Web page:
The Cross in Our Context: Jesus and the Suffering World
If Douglas John Hall is right, the gospel has been almost eclipsed by Christian triumphalism. This theology of glory seeks to know God directly through reason, experience the grace of God without suffering, and expand Christendom through pretentious evangelism rather than live the story of the crucified Jesus in the midst of a world in agony.
Hall, emeritus professor of theology at Montreal McGill University, is a well-known, highly regarded and prolific Protestant thinker who has focused on issues of suffering, evil, costly discipleship and the cross of Jesus Christ. Here he draws upon the themes of his earlier books, and relies heavily on such theologians of the cross as Martin Luther, Dietrich Bonhoeffer and Jürgen Moltmann.
Hall’s book is organized as a mini-summa of Christian belief; its unifying motif is Luther’s theologia crucis set in contrast to the theologia gloriae. Hall focuses on the contemporary world, a world marked by ecological crisis, extremes of poverty and wealth, fanatical ideologies, resurgent religious fundamentalisms, commercialism and consumerism. Each major locus of systematic theology is subjected to the criterion of the crucified God revealed in Jesus Christ, which here becomes a canon within the canon, the touchstone of truth, and the critical principle for discerning the correct shape of Christian belief and life.
According to Hall, triumphalism has been the bane of Christian existence and of the church since the time of Constantine, and it continues to plague us. For example, both the religious left and right refuse adequately to acknowledge the cultural disestablishment of Christianity in the West and to recognize this as good and right. Hall issues a severe warning to the growing “new Christendom” of the Southern Hemisphere. It must guard against the triumphalism that seeks to dominate culture and is inconsistent with Christianity’s central and controlling symbol. The cross calls Christians not to domination but to identification with the suffering and weak of the world.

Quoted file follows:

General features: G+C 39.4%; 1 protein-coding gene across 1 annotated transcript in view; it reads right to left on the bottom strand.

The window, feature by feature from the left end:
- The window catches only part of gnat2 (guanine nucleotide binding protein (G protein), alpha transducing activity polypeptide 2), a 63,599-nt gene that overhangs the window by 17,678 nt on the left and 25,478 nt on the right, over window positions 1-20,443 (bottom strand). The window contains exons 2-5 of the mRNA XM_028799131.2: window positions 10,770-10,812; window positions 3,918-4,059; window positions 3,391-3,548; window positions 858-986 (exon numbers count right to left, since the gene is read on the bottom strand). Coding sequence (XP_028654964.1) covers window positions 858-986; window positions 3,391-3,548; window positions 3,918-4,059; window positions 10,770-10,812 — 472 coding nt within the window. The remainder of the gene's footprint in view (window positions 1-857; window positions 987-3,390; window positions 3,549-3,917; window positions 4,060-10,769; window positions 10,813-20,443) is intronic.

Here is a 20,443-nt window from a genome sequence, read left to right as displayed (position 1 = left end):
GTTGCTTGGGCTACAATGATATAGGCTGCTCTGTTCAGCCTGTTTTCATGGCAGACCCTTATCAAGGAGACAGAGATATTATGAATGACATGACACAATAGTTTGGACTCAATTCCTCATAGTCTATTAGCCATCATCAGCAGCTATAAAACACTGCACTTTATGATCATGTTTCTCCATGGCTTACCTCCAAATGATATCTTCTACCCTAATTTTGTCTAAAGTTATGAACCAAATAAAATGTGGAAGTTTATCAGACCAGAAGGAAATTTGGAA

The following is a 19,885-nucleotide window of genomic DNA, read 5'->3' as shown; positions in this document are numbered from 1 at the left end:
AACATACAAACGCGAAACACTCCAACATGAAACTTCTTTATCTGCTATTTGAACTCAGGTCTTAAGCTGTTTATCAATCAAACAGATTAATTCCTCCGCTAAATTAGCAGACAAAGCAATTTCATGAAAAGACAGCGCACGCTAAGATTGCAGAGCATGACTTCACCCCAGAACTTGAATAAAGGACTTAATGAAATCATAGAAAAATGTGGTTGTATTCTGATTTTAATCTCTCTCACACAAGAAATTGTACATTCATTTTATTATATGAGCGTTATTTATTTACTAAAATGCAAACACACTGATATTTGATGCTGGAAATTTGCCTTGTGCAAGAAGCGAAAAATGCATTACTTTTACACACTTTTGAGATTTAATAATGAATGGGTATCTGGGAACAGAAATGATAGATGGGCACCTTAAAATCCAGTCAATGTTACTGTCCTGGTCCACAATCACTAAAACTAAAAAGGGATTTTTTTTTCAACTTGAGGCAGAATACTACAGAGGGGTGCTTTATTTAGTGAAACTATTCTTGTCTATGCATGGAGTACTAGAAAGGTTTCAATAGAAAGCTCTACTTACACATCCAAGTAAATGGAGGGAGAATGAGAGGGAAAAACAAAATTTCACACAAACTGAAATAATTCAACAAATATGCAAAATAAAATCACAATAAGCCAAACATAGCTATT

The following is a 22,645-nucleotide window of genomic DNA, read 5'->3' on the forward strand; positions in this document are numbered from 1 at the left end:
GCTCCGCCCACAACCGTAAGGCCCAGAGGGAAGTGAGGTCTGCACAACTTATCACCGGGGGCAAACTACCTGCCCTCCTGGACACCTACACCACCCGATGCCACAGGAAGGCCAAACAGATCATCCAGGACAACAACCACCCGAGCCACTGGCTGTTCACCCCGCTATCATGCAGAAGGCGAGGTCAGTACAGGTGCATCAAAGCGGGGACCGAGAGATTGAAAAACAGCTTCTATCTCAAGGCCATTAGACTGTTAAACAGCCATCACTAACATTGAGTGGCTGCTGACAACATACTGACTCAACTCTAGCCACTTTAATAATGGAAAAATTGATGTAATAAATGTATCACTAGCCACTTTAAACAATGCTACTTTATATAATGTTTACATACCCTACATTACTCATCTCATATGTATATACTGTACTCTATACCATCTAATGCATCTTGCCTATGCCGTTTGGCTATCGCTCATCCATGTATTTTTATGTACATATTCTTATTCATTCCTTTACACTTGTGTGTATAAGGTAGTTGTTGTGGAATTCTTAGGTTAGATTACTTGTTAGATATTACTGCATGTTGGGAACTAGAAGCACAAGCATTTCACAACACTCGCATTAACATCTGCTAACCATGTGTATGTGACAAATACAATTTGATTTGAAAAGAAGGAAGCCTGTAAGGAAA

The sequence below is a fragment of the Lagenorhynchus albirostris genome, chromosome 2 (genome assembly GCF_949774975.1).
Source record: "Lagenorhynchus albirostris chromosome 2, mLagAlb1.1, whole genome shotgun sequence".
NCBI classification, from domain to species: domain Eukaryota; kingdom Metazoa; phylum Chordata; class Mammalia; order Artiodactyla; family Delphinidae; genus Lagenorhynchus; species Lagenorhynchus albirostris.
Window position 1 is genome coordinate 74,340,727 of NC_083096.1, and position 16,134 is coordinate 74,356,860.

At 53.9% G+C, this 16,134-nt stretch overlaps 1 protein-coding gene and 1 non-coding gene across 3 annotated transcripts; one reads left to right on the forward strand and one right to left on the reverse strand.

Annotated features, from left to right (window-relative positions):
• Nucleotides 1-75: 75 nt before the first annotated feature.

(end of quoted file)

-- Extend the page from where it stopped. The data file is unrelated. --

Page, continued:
Hall’s critique is a much-needed corrective to contemporary trends in world religion. Unfortunately, he aims it almost exclusively at conservative religious groups and ignores (or only acknowledges in passing) its manifestations among liberal, mainline religious movements. Clearly, Hall disdains pietistic world-denial, quietism, fundamentalism, apocalypticism and the consumerist mentality of the megachurch movement. But is any appropriation and recommendation of the theology of the cross complete if it does not turn its critical principle inward to examine one’s own religious life and theology? One wonders what tendencies toward triumphalism Hall might discover lurking in mainline Protestantism.
Luther is the hero of Christian theology in Hall’s account of the ups and downs of the gospel throughout two millennia. And yet Hall’s description of the way of life required by a theology of the cross does not fit well with Luther’s dogmatism (e.g., in his debates with Erasmus, Zwingli and the Anabaptists) and his willingness to allow the state to persecute religious dissenters and minorities.
As I read this book I could not help thinking of the Anabaptists, who truly embodied the humble, suffering servanthood consistent with a theology of the cross. What other movement in Christian history since Constantine has so adamantly rejected triumphalism and so joyfully accepted persecution and suffering for the sake of the gospel? Yet Hall never mentions it.
One reason Hall neglects the Anabaptists may be his strong assertion that the theology of the cross requires Christians to embrace and live out a world-and-life affirming spirituality. But many Anabaptists would argue that they are life-and-world affirming, even if not in the manner expected by Hall and other apologists for the magisterial Reformation. Yet Hall offers a valuable corrective to every religious tendency to view discipleship as withdrawal or retreat from engagement with history. His treatment of traditional doctrines will certainly not satisfy most conservatives; his Christology is ambiguous at best, and his neglect of the resurrection is worrisome. Nevertheless, the prophetic challenge that this book offers is worthy of consideration by all types of Christians.